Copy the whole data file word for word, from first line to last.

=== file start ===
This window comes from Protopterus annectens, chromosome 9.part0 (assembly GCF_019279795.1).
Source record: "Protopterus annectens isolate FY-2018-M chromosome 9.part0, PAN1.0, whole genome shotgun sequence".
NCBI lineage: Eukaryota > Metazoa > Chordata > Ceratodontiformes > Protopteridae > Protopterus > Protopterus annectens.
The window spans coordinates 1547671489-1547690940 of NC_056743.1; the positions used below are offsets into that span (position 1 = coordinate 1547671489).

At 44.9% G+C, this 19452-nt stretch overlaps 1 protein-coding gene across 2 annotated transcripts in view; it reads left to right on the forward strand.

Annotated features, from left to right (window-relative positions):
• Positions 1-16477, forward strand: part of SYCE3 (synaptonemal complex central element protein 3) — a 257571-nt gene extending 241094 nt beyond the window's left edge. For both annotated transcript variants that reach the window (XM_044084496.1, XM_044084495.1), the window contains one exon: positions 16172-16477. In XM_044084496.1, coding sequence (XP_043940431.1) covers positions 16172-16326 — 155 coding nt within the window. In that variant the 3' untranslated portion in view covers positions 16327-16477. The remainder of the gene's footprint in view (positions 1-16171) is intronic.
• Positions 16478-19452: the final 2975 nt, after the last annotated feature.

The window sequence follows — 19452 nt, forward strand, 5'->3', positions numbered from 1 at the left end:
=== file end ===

This window comes from Protopterus annectens, chromosome 9.part0 (assembly GCF_019279795.1).
Source record: "Protopterus annectens isolate FY-2018-M chromosome 9.part0, PAN1.0, whole genome shotgun sequence".
NCBI lineage: Eukaryota > Metazoa > Chordata > Ceratodontiformes > Protopteridae > Protopterus > Protopterus annectens.
The window spans coordinates 1547671489-1547690940 of NC_056743.1; the positions used below are offsets into that span (position 1 = coordinate 1547671489).

At 44.9% G+C, this 19452-nt stretch overlaps 1 protein-coding gene across 2 annotated transcripts in view; it reads left to right on the forward strand.

Annotated features, from left to right (window-relative positions):
• Positions 1-16477, forward strand: part of SYCE3 (synaptonemal complex central element protein 3) — a 257571-nt gene extending 241094 nt beyond the window's left edge. For both annotated transcript variants that reach the window (XM_044084496.1, XM_044084495.1), the window contains one exon: positions 16172-16477. In XM_044084496.1, coding sequence (XP_043940431.1) covers positions 16172-16326 — 155 coding nt within the window. In that variant the 3' untranslated portion in view covers positions 16327-16477. The remainder of the gene's footprint in view (positions 1-16171) is intronic.
• Positions 16478-19452: the final 2975 nt, after the last annotated feature.

The window sequence follows — 19452 nt, forward strand, 5'->3', positions numbered from 1 at the left end: